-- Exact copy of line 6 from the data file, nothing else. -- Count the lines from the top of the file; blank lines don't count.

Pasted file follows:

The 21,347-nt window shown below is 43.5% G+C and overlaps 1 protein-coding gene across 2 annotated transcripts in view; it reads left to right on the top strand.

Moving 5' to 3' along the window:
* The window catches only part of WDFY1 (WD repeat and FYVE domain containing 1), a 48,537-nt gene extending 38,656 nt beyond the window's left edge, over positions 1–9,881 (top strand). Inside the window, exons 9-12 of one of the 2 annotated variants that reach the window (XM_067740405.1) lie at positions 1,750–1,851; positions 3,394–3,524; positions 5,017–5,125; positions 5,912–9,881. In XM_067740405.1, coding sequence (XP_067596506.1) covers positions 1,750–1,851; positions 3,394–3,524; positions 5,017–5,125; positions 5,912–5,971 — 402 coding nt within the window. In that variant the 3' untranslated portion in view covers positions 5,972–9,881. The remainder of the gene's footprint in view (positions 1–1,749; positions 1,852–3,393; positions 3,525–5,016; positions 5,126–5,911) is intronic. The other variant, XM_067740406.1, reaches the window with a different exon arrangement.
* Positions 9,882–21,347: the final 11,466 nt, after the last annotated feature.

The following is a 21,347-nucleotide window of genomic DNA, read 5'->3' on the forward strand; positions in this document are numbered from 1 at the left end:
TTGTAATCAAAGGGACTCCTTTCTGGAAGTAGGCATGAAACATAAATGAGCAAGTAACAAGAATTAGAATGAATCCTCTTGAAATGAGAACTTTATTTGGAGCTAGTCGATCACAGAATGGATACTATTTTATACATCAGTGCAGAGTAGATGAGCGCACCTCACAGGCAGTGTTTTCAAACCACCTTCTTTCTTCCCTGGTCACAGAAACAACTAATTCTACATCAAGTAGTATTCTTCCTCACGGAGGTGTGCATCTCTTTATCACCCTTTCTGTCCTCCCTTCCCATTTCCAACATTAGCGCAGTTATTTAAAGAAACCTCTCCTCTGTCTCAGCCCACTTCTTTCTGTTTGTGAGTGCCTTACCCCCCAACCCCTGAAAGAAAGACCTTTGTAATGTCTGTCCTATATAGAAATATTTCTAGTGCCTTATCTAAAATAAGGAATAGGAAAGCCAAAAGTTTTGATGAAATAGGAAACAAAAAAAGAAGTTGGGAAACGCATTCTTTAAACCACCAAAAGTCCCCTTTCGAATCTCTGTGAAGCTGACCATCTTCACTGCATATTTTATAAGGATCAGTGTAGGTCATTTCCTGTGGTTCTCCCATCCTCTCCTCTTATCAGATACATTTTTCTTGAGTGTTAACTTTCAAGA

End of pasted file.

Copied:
TTGTAATCAAAGGGACTCCTTTCTGGAAGTAGGCATGAAACATAAATGAGCAAGTAACAAGAATTAGAATGAATCCTCTTGAAATGAGAACTTTATTTGGAGCTAGTCGATCACAGAATGGATACTATTTTATACATCAGTGCAGAGTAGATGAGCGCACCTCACAGGCAGTGTTTTCAAACCACCTTCTTTCTTCCCTGGTCACAGAAACAACTAATTCTACATCAAGTAGTATTCTTCCTCACGGAGGTGTGCATCTCTTTATCACCCTTTCTGTCCTCCCTTCCCATTTCCAACATTAGCGCAGTTATTTAAAGAAACCTCTCCTCTGTCTCAGCCCACTTCTTTCTGTTTGTGAGTGCCTTACCCCCCAACCCCTGAAAGAAAGACCTTTGTAATGTCTGTCCTATATAGAAATATTTCTAGTGCCTTATCTAAAATAAGGAATAGGAAAGCCAAAAGTTTTGATGAAATAGGAAACAAAAAAAGAAGTTGGGAAACGCATTCTTTAAACCACCAAAAGTCCCCTTTCGAATCTCTGTGAAGCTGACCATCTTCACTGCATATTTTATAAGGATCAGTGTAGGTCATTTCCTGTGGTTCTCCCATCCTCTCCTCTTATCAGATACATTTTTCTTGAGTGTTAACTTTCAAGA